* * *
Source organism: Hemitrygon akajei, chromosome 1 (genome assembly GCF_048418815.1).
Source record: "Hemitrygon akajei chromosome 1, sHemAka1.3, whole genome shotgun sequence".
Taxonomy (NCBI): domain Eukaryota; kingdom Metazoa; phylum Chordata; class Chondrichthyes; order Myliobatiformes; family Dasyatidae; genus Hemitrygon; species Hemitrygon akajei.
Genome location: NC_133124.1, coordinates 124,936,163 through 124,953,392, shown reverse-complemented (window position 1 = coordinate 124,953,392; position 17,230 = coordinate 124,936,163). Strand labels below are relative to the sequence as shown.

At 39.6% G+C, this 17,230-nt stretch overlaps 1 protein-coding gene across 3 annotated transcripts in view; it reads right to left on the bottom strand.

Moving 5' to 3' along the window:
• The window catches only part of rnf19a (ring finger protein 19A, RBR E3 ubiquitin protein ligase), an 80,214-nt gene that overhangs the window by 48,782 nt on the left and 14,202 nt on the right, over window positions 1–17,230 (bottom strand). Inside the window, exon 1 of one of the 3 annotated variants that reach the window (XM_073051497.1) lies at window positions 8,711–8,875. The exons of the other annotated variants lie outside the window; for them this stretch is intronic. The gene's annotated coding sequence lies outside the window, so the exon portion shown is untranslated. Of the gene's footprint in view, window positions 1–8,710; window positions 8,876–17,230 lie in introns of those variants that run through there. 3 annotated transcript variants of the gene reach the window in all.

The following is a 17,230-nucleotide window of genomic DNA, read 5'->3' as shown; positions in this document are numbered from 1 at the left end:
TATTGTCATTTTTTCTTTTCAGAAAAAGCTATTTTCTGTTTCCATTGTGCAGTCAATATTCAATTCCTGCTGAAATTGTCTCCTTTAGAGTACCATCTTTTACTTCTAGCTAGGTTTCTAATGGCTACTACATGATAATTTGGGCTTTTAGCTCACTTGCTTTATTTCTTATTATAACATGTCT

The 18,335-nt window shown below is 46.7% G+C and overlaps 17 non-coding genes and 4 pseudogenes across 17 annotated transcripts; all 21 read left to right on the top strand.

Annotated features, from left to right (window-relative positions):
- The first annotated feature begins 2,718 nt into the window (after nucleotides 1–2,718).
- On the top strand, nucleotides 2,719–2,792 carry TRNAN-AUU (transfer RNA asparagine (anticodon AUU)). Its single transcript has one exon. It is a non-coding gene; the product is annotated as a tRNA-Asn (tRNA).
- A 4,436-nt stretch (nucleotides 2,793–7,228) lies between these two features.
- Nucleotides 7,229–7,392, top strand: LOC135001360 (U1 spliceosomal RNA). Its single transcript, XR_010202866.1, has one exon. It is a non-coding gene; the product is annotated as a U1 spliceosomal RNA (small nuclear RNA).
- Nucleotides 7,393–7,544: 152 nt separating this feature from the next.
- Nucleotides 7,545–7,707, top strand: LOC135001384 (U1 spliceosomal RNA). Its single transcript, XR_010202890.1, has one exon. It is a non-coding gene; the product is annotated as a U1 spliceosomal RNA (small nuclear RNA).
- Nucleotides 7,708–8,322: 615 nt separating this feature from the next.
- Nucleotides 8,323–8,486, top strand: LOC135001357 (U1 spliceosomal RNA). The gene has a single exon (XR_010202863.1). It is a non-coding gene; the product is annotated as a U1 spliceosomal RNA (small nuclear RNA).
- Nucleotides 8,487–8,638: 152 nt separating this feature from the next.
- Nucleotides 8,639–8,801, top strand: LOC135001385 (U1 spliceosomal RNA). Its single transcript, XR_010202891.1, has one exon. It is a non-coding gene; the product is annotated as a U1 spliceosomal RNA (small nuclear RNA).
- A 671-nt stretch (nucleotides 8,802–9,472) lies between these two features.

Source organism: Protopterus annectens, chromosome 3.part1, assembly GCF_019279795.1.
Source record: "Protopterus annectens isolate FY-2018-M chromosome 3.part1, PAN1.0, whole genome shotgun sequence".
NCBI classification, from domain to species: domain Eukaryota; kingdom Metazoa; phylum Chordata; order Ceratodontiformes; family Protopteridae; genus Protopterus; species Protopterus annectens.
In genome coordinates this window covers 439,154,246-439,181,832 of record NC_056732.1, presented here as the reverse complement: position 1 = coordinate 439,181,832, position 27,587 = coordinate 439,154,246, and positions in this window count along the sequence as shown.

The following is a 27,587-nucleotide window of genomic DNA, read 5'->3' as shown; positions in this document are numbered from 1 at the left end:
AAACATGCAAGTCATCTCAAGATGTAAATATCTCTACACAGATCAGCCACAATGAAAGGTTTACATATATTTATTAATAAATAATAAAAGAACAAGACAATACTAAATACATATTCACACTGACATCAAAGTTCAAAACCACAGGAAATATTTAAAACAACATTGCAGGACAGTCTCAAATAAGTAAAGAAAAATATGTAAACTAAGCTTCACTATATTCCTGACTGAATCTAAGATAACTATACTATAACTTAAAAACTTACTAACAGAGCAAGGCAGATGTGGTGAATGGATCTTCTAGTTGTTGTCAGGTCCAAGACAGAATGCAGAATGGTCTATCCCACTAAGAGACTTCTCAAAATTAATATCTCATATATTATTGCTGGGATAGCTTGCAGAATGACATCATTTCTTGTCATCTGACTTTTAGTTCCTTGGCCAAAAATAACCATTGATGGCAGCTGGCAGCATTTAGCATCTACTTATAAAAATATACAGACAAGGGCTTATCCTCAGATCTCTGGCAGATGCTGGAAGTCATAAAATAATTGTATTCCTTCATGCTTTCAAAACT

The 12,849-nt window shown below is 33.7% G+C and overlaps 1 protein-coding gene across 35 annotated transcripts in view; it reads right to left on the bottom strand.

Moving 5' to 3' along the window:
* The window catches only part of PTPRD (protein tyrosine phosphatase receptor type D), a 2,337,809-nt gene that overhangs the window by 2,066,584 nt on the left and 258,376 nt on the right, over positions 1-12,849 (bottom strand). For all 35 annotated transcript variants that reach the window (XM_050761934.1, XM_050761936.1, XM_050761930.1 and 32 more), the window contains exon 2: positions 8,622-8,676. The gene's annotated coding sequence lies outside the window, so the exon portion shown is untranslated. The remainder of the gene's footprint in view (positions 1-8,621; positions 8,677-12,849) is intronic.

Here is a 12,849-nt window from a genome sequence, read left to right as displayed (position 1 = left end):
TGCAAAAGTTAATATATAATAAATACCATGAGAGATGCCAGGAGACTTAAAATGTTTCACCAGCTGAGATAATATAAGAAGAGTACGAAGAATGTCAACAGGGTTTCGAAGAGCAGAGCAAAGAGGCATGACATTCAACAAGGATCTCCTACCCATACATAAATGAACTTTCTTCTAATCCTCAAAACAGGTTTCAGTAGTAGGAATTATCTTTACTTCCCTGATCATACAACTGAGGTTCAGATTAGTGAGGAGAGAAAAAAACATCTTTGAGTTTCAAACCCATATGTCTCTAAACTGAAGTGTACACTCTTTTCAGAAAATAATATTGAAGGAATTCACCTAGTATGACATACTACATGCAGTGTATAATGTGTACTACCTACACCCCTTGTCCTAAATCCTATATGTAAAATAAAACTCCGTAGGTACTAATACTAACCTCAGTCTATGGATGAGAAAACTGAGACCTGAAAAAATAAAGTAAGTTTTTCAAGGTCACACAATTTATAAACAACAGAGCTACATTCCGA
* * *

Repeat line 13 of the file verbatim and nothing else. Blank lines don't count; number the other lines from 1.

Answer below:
- On the top strand, nucleotides 2,719–2,792 carry TRNAN-AUU (transfer RNA asparagine (anticodon AUU)). Its single transcript has one exon. It is a non-coding gene; the product is annotated as a tRNA-Asn (tRNA).